Li Guanglin, Soul Boy Series No. 1 (photography by LA Art Show)
Li Guanglin, Soul Boy Series No. 1 (photography by LA Art Show)

The Guanglin Gallery, owned by Trustwin Inc. of Sonzhuang, Beijin, sits ten paces opposite of Mingjia and operates with the same strength of continuity. However, rather than representing a variety of artists, the gallery features a single painter: Li Guanglin. Several series comprise the representation, all of them a part of Guanglin’s multi-faceted depiction of Tibet. They comprise a single world: a solemn holy land. Each painting claims an entire wall, the details working their way seamlessly into the whole. For example, the Pilgrimage series depicts men and woman in prayer at the break of day, a brief light illuminating their stoic backs; there is a sense of warmth and continuity in the echoes that each work borrows from the others—a pair of folded hands or a smattering of clouds across the horizon. In another section of the gallery, two series intersect; the Holy Girl series, which is made up of innocent, transfixing portraits of young Tibetan girls, their eyes flickering as they look up at the viewer, is paired with the Transmigration series, paintings of an older set of women, their expressions all-knowing. The contrast between the two suggests an interaction between generations. And in the center of the space hangs a single landscape, a silver lined horizon that rises like white gold.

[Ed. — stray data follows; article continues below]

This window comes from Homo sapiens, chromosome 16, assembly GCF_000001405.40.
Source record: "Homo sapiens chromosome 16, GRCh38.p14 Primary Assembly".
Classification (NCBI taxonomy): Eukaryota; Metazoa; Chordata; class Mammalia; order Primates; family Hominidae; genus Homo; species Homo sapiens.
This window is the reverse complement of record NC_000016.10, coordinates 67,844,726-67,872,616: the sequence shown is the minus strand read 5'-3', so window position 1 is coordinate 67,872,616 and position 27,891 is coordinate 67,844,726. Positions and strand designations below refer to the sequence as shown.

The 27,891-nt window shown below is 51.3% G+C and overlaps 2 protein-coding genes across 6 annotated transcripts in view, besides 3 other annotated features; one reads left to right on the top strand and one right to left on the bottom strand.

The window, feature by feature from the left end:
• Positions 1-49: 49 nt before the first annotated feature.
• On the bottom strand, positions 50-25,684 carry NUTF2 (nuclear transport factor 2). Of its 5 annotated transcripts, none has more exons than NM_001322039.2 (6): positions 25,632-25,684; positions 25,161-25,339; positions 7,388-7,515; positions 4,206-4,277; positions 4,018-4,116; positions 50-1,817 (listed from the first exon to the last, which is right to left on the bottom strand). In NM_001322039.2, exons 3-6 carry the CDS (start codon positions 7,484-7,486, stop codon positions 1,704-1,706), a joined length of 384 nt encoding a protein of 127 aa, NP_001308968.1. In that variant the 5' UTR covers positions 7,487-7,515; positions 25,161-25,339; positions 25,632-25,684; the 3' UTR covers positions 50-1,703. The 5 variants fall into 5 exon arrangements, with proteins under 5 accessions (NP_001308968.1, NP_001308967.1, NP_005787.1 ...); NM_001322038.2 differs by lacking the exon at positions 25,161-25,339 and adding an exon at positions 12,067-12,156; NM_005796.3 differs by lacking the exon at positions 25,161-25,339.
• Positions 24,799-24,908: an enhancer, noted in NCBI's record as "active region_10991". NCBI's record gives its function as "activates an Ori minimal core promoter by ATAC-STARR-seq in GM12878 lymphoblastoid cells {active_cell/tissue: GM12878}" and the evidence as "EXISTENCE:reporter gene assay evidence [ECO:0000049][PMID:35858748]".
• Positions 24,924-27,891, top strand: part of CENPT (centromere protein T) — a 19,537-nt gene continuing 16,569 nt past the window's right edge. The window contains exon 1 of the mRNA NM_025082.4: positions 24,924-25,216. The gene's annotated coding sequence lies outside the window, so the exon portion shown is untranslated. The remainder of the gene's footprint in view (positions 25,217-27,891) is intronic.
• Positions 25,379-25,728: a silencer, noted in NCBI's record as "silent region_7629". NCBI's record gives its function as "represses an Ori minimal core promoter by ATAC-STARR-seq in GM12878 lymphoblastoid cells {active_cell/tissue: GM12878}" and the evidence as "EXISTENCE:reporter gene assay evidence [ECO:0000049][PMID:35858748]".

However, these collections are met with equal weight by the work of L.A. native Emil Kazaz. The Airian Dome of Fine Art features his work, an encyclopedia of emotion and sensation. Patina pagans and satyrs spill out of the gallery and into open space; a reinterpretation of mythology in ruddy chartreuse and charcoal manipulations. Paintings and drawings border on the absurd, an aesthetic freedom of expression and movement that incites dialogue with the viewer. Kazaz encompasses everything from religious innocence to vulgar eroticism, and his work is a resonant, dramatic history that makes beauty a question of interpretation. 

Exhibit by Emil Kazaz (photography by Kelly Belter)
Exhibit by Emil Kazaz (photography by Kelly Belter)

The world of traditional-contemporary art is a paradox, but a captivating one at that. While traditional in mode, the subject matter does not necessarily follow suit. Whether exploring spirituality, beauty, or pattern, there is something innovative to be found at the heart of even the most classic forms. In exploring a multitude of artists, both new and old to our eyes, the L.A. Art Show allows one to discover what’s been unearthed.

Reach Staff Reporter Kelly Belter here.

Click below to read about the L.A. Art Show's other sections: 

Modern & Contemporary

Vintage Poster and IFPDA Los Angeles Print Fair